our ability to maintain and develop new and existing marketing relationships;
 
 
ž
 
our ability to successfully manage the integration of operations and technology resulting from acquisitions;
 
 
ž
 
governmental regulation and taxation policies; and
 
 
ž
 
general economic conditions and economic conditions specific to the Internet, online commerce and the movie industry.
 
In addition to these factors, our operating results may fluctuate based upon seasonal fluctuations in DVD player sales and in the use of the Internet. During our limited operating history, we have experienced greater additions of new subscribers during late fall and the winter months, and these seasonal fluctuations may continue in future periods.
 
If our efforts to build strong brand identity, and improve subscriber satisfaction and loyalty are not successful, we may not be able to attract or retain subscribers, and our operating results will be affected adversely.
 
The Netflix brand is only four years old, and we must continue to build strong brand identity. To succeed, we must continue to attract and retain a large number of owners of DVD players who have traditionally relied on store-based rental outlets and persuade them to subscribe to our service through our Web site. We may be required to incur significantly higher advertising and promotional expenditures than we currently anticipate to attract large numbers of new subscribers. We believe that the importance of brand loyalty will increase with a proliferation of DVD subscription services and other means of distributing titles, such as VOD. If our branding efforts are not successful, our operating results and our ability to attract and retain subscribers will be affected adversely.
 
In addition, DVD players have become available for purchase for under $100. Purchasers of DVD players at low price levels may be less inclined than earlier purchasers of DVD players to try our subscription

7


service or may not be willing to commit to a monthly subscription fee. If we are unable to attract similar interest from new purchasers of DVD players as we have from purchasers of DVD players to date, our revenues may be affected adversely.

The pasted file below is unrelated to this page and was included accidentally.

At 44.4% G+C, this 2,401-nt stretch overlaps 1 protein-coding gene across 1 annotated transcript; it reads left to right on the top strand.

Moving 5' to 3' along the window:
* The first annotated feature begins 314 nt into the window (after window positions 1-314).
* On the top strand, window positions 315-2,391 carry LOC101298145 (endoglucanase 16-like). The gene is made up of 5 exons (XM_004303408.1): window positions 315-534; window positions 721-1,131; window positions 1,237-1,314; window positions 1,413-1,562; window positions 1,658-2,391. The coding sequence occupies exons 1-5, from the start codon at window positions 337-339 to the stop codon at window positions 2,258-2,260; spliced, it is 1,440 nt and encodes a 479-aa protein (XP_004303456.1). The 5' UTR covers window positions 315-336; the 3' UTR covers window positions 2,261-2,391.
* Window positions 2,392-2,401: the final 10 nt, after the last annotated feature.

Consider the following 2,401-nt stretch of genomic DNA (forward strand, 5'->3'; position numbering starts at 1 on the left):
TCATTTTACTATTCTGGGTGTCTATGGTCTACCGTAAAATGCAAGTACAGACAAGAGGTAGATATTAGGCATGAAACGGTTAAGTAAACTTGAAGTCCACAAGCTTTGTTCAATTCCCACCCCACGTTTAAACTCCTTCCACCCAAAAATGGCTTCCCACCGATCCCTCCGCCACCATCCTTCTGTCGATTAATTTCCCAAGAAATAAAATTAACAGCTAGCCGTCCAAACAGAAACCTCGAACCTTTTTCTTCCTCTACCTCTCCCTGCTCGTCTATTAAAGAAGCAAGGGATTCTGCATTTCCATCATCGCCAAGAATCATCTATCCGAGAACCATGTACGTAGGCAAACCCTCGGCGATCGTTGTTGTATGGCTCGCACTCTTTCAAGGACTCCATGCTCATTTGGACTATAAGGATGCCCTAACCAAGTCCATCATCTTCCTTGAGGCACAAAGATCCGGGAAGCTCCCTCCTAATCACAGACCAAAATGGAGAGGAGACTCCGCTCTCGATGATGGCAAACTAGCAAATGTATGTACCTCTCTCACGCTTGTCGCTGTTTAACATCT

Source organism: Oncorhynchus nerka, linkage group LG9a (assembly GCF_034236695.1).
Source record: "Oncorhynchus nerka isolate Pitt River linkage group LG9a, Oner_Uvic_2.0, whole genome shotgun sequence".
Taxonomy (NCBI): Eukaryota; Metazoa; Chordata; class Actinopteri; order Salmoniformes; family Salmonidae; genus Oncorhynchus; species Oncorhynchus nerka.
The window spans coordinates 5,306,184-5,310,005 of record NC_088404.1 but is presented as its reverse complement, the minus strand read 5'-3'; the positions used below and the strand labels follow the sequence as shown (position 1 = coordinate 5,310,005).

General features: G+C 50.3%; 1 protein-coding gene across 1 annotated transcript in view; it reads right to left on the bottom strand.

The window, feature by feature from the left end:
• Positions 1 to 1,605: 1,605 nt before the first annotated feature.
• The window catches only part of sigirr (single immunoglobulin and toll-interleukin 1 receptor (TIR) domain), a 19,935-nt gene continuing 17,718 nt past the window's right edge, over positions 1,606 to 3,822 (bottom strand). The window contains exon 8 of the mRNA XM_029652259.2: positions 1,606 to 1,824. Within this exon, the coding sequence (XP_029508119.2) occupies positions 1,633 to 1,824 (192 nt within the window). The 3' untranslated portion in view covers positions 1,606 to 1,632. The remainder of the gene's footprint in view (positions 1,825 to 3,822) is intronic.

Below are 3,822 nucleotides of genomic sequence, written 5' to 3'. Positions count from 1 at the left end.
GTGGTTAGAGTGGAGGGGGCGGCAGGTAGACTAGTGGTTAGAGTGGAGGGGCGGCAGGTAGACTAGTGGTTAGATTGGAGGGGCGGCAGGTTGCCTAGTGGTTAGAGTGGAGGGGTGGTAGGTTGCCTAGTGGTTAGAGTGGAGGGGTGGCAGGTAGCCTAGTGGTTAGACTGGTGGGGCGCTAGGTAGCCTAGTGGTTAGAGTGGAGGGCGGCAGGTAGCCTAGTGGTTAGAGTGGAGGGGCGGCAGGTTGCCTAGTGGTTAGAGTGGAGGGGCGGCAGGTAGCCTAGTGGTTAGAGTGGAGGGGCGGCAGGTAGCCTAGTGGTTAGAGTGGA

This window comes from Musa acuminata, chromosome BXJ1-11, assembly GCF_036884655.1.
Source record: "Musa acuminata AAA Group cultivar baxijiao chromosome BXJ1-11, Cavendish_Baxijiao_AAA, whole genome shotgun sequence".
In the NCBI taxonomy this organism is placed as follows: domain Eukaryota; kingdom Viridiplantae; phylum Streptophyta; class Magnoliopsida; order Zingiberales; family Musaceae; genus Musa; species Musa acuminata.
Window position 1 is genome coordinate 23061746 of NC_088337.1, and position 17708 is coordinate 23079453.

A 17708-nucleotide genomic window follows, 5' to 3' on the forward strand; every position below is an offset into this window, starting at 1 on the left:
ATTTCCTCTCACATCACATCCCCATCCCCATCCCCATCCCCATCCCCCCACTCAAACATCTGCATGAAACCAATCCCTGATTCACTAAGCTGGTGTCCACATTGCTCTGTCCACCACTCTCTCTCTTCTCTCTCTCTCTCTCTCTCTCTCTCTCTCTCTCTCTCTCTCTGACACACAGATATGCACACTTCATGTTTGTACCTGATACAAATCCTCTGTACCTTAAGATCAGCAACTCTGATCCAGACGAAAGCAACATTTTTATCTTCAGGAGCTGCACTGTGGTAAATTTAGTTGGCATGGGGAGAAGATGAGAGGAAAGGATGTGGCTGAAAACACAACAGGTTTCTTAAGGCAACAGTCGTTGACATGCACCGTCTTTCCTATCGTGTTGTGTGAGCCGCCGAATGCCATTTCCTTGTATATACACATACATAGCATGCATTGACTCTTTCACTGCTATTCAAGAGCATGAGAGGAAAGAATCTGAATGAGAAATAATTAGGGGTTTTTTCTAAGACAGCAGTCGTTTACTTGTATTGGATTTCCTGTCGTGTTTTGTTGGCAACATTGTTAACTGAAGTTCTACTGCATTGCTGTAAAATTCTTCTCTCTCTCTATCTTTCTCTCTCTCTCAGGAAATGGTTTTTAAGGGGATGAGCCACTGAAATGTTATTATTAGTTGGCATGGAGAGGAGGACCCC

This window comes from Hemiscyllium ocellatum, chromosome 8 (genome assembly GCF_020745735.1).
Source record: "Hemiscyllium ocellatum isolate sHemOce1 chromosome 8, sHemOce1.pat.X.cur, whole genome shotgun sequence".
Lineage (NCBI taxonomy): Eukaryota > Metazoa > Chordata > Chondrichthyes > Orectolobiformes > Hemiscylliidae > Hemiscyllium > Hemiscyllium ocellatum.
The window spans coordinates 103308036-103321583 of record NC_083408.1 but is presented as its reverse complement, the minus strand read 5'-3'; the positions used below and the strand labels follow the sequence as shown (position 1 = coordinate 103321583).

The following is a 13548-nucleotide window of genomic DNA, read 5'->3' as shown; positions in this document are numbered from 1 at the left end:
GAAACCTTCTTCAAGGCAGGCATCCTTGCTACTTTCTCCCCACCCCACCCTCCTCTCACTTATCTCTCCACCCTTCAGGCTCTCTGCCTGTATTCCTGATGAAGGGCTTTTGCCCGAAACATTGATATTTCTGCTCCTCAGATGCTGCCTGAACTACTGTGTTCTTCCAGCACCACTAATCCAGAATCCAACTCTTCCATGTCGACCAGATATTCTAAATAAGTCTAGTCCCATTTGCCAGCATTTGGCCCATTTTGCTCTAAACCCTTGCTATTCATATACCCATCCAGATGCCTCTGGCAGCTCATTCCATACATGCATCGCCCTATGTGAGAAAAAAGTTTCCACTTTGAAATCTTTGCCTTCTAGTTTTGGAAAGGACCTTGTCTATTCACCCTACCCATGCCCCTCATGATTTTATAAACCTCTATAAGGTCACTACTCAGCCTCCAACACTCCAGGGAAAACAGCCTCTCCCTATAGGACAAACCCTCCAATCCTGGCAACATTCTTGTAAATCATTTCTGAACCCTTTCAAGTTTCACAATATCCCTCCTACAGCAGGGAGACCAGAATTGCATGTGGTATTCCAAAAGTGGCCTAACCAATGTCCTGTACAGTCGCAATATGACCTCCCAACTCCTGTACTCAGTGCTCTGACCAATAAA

If we experience delivery problems or if our subscribers or potential subscribers lose confidence in the U.S. mail system, we could lose subscribers, which could adversely affect our operating results.
 
We rely exclusively on the U.S. Postal Service to deliver DVDs from our distribution centers and for subscribers to return DVDs to us. We are subject to risks associated with using the public mail system to meet our shipping needs, including delays caused by bioterrorism, potential labor activism and inclement weather. For example, in the fall of 2001 terrorists used the U.S. Postal Service to deliver envelopes containing Anthrax, following which mail deliveries around the United States experienced significant delays. Our DVDs also are subject to risks of breakage during delivery and handling by the U.S. Postal Service. Our failure to timely deliver DVDs to our subscribers could cause them to become dissatisfied and cancel our service, which could adversely affect our operating results.
 
Increases in the cost of delivering DVDs could adversely affect our gross profit and marketing expenses.
 
Increases in postage delivery rates will adversely affect our gross profit if we elect not to raise our subscription rates to offset the increase. The U.S. Postal Service has announced that it will increase the rate for first-class postage from $0.34 to $0.37 in June 2002. In addition, the U.S. Postal Service has announced long-term plans to reduce its costs and make its service more efficient. If the U.S. Postal Service curtails its services, such as by the discontinuation of Saturday delivery service, our ability to timely deliver DVDs could diminish, and our subscriber satisfaction could be affected adversely.
 
Currently, most filmed entertainment is packaged on a single lightweight DVD. Our delivery process is designed to accommodate the delivery of one DVD to fulfill a selection. Because of the lightweight nature of a DVD, we generally mail one envelope containing a title using standard first-class postage. However, studios occasionally provide additional content on a second DVD, or may package a title on two DVDs. If packaging of filmed entertainment on multiple DVDs were to become more prevalent, or if the weight of DVDs were to increase, our costs of delivery and fulfillment processing would increase. In addition, we expense shipping costs of free trial programs to new subscribers as marketing expense. Therefore, if the cost of delivering titles were to increase, our marketing expense would be adversely affected.
 
If we are unable to effectively utilize our CineMatch technology, our business may suffer.